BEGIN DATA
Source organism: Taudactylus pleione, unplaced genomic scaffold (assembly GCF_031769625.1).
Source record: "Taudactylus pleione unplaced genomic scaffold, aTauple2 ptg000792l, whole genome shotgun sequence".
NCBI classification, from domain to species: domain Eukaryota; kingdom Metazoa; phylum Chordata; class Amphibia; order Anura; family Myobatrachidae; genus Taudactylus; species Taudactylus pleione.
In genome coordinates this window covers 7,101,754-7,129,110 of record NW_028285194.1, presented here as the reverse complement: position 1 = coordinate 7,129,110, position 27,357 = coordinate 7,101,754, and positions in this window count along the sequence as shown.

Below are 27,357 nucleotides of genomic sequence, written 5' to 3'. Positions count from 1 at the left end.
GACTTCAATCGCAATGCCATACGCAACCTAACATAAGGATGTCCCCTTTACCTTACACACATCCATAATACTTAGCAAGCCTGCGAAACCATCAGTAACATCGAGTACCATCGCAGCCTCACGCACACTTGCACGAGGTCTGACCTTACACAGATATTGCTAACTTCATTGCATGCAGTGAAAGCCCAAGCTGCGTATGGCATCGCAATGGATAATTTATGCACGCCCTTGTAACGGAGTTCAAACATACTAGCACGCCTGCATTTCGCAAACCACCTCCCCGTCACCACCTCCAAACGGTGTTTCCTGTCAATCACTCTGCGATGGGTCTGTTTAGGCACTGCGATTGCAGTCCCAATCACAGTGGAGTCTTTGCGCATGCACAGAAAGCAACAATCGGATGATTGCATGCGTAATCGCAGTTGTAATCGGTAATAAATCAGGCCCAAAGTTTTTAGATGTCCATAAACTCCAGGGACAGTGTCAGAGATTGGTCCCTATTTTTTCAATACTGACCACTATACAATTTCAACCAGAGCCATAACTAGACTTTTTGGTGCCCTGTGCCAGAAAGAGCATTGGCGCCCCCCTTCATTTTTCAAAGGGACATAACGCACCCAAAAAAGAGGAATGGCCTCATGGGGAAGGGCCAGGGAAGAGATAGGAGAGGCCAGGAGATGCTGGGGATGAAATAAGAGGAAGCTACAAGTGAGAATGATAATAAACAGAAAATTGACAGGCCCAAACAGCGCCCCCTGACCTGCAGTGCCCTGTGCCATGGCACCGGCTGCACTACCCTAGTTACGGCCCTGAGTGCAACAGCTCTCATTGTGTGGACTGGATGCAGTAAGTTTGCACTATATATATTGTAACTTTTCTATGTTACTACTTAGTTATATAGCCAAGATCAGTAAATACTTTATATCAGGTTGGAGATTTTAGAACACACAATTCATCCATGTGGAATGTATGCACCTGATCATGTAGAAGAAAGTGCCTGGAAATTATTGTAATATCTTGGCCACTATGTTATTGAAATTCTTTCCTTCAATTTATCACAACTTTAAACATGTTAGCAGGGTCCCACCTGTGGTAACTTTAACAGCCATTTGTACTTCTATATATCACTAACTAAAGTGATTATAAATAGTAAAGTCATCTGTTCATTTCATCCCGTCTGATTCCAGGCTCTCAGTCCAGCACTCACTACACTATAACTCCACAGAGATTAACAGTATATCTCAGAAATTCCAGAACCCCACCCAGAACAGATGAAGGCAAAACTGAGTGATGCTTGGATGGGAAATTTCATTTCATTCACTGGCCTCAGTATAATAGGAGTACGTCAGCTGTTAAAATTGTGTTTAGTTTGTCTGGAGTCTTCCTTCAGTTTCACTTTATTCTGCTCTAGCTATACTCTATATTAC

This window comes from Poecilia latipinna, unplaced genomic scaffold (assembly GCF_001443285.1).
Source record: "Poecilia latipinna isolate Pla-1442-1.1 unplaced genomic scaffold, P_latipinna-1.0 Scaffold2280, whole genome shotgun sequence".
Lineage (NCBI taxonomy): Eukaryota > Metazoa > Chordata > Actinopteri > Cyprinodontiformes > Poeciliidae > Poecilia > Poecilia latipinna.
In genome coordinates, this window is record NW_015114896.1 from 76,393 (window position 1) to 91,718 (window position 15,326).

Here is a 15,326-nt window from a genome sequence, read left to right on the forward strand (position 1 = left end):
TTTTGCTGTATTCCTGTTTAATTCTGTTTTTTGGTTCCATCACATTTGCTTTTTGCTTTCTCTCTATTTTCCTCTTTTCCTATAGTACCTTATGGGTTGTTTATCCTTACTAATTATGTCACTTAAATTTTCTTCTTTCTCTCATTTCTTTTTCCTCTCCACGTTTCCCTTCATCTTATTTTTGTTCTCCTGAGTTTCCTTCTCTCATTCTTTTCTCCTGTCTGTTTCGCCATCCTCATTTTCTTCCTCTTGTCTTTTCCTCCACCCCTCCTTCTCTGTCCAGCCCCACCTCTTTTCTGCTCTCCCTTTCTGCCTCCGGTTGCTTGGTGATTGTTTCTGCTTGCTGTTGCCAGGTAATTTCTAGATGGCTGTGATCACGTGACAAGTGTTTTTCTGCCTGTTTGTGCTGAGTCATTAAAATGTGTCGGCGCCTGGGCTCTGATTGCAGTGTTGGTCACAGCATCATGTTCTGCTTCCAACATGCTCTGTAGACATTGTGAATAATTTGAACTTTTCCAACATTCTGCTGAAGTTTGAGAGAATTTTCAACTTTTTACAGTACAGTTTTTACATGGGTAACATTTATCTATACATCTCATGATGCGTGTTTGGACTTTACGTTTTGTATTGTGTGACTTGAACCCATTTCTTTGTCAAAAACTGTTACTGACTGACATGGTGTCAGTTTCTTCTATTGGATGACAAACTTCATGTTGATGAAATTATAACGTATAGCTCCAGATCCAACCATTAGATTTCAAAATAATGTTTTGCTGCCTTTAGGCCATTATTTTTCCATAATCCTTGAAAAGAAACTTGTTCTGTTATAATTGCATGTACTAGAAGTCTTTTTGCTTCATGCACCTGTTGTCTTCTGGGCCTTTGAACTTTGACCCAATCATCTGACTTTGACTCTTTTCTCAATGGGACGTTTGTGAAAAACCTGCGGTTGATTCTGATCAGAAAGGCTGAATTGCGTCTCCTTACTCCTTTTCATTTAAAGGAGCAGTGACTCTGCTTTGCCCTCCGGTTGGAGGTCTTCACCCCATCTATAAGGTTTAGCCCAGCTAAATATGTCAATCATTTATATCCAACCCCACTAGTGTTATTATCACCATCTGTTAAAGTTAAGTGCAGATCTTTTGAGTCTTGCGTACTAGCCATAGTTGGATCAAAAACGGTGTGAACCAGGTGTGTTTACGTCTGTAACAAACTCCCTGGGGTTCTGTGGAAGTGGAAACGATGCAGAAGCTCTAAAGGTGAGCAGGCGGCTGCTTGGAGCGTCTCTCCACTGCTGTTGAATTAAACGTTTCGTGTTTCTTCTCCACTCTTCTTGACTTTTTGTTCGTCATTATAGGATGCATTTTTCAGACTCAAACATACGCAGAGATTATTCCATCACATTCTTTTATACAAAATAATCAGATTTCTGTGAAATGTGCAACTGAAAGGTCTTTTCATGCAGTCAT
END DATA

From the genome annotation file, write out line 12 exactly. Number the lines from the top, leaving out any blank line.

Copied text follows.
TTTTGCTGTATTCCTGTTTAATTCTGTTTTTTGGTTCCATCACATTTGCTTTTTGCTTTCTCTCTATTTTCCTCTTTTCCTATAGTACCTTATGGGTTGTTTATCCTTACTAATTATGTCACTTAAATTTTCTTCTTTCTCTCATTTCTTTTTCCTCTCCACGTTTCCCTTCATCTTATTTTTGTTCTCCTGAGTTTCCTTCTCTCATTCTTTTCTCCTGTCTGTTTCGCCATCCTCATTTTCTTCCTCTTGTCTTTTCCTCCACCCCTCCTTCTCTGTCCAGCCCCACCTCTTTTCTGCTCTCCCTTTCTGCCTCCGGTTGCTTGGTGATTGTTTCTGCTTGCTGTTGCCAGGTAATTTCTAGATGGCTGTGATCACGTGACAAGTGTTTTTCTGCCTGTTTGTGCTGAGTCATTAAAATGTGTCGGCGCCTGGGCTCTGATTGCAGTGTTGGTCACAGCATCATGTTCTGCTTCCAACATGCTCTGTAGACATTGTGAATAATTTGAACTTTTCCAACATTCTGCTGAAGTTTGAGAGAATTTTCAACTTTTTACAGTACAGTTTTTACATGGGTAACATTTATCTATACATCTCATGATGCGTGTTTGGACTTTACGTTTTGTATTGTGTGACTTGAACCCATTTCTTTGTCAAAAACTGTTACTGACTGACATGGTGTCAGTTTCTTCTATTGGATGACAAACTTCATGTTGATGAAATTATAACGTATAGCTCCAGATCCAACCATTAGATTTCAAAATAATGTTTTGCTGCCTTTAGGCCATTATTTTTCCATAATCCTTGAAAAGAAACTTGTTCTGTTATAATTGCATGTACTAGAAGTCTTTTTGCTTCATGCACCTGTTGTCTTCTGGGCCTTTGAACTTTGACCCAATCATCTGACTTTGACTCTTTTCTCAATGGGACGTTTGTGAAAAACCTGCGGTTGATTCTGATCAGAAAGGCTGAATTGCGTCTCCTTACTCCTTTTCATTTAAAGGAGCAGTGACTCTGCTTTGCCCTCCGGTTGGAGGTCTTCACCCCATCTATAAGGTTTAGCCCAGCTAAATATGTCAATCATTTATATCCAACCCCACTAGTGTTATTATCACCATCTGTTAAAGTTAAGTGCAGATCTTTTGAGTCTTGCGTACTAGCCATAGTTGGATCAAAAACGGTGTGAACCAGGTGTGTTTACGTCTGTAACAAACTCCCTGGGGTTCTGTGGAAGTGGAAACGATGCAGAAGCTCTAAAGGTGAGCAGGCGGCTGCTTGGAGCGTCTCTCCACTGCTGTTGAATTAAACGTTTCGTGTTTCTTCTCCACTCTTCTTGACTTTTTGTTCGTCATTATAGGATGCATTTTTCAGACTCAAACATACGCAGAGATTATTCCATCACATTCTTTTATACAAAATAATCAGATTTCTGTGAAATGTGCAACTGAAAGGTCTTTTCATGCAGTCAT